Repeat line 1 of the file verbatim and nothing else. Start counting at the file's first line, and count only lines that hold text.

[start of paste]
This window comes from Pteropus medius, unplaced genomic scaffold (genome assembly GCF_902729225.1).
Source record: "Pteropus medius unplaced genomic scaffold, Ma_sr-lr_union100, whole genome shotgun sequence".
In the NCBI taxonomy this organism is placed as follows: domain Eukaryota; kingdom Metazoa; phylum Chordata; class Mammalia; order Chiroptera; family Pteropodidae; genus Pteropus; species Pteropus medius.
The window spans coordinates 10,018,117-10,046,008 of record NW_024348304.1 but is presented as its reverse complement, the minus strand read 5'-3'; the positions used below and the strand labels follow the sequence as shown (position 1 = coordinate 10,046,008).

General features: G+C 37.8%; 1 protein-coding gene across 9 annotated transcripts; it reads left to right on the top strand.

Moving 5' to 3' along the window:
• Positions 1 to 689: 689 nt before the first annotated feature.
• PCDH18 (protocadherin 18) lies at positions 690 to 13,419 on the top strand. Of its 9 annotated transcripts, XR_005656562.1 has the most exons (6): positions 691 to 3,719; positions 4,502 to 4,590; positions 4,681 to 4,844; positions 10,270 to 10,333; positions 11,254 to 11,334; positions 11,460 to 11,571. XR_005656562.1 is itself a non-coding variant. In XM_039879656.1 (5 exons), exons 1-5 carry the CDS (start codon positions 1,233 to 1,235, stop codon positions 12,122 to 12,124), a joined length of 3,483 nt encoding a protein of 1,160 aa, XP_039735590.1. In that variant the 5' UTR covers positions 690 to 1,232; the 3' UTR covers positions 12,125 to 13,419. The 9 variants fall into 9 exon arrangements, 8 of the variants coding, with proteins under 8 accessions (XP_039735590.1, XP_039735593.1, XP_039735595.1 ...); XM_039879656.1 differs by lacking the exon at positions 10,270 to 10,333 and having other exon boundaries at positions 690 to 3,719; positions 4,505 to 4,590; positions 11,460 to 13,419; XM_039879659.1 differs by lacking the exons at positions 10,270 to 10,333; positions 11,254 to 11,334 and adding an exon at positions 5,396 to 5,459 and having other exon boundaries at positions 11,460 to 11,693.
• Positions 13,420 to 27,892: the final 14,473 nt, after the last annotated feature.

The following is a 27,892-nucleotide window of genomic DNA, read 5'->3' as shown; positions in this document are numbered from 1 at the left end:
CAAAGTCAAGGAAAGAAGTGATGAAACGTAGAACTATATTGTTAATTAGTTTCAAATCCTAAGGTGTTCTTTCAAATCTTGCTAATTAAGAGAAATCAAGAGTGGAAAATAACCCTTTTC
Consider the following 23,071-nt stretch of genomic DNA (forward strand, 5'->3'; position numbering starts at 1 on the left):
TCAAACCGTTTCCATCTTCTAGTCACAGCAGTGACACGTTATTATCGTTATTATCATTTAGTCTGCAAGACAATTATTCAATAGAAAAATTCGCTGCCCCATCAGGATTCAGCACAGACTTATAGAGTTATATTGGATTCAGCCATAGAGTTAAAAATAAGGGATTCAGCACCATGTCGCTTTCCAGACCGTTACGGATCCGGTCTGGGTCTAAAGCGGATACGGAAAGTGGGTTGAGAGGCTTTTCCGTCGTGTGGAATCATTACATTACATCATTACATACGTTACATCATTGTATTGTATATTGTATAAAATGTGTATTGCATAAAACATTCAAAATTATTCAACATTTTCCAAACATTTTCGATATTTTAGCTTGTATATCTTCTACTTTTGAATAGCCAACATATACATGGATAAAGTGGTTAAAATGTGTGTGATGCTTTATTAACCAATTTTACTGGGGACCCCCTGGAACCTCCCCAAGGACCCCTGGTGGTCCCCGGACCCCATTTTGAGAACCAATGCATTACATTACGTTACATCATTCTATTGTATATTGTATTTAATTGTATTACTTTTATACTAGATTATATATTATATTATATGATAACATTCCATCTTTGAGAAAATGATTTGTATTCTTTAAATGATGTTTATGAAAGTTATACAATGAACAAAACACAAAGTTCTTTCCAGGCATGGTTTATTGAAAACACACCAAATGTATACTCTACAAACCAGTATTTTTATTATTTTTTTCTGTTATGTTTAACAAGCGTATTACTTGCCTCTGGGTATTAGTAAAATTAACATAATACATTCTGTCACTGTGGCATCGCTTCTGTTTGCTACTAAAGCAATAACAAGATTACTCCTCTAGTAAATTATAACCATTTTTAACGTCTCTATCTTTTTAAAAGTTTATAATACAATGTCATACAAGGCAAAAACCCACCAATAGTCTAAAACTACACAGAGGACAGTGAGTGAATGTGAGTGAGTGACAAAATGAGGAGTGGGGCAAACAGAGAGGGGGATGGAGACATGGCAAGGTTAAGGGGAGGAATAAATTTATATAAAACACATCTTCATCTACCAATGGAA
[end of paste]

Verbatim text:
This window comes from Pteropus medius, unplaced genomic scaffold (genome assembly GCF_902729225.1).